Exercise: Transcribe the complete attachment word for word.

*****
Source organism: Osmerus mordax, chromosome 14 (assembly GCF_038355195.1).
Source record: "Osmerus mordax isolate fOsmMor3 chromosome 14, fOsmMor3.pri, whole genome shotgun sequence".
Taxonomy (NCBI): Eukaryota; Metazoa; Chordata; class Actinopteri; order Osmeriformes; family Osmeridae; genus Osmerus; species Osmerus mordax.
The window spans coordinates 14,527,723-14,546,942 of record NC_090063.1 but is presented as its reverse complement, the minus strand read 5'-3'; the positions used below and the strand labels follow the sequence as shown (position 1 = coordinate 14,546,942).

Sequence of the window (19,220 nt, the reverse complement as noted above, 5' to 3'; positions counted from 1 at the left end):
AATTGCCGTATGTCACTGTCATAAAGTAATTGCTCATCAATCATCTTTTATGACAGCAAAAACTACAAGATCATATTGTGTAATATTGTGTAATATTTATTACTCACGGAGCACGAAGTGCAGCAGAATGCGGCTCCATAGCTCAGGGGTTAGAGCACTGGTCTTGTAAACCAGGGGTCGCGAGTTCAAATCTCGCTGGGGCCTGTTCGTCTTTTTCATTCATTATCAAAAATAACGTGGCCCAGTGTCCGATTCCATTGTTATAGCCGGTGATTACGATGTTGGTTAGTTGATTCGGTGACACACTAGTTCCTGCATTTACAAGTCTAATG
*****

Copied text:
Source organism: Osmerus mordax, chromosome 14 (assembly GCF_038355195.1).
Source record: "Osmerus mordax isolate fOsmMor3 chromosome 14, fOsmMor3.pri, whole genome shotgun sequence".
Taxonomy (NCBI): Eukaryota; Metazoa; Chordata; class Actinopteri; order Osmeriformes; family Osmeridae; genus Osmerus; species Osmerus mordax.
The window spans coordinates 14,527,723-14,546,942 of record NC_090063.1 but is presented as its reverse complement, the minus strand read 5'-3'; the positions used below and the strand labels follow the sequence as shown (position 1 = coordinate 14,546,942).

Sequence of the window (19,220 nt, the reverse complement as noted above, 5' to 3'; positions counted from 1 at the left end):
AATTGCCGTATGTCACTGTCATAAAGTAATTGCTCATCAATCATCTTTTATGACAGCAAAAACTACAAGATCATATTGTGTAATATTGTGTAATATTTATTACTCACGGAGCACGAAGTGCAGCAGAATGCGGCTCCATAGCTCAGGGGTTAGAGCACTGGTCTTGTAAACCAGGGGTCGCGAGTTCAAATCTCGCTGGGGCCTGTTCGTCTTTTTCATTCATTATCAAAAATAACGTGGCCCAGTGTCCGATTCCATTGTTATAGCCGGTGATTACGATGTTGGTTAGTTGATTCGGTGACACACTAGTTCCTGCATTTACAAGTCTAATG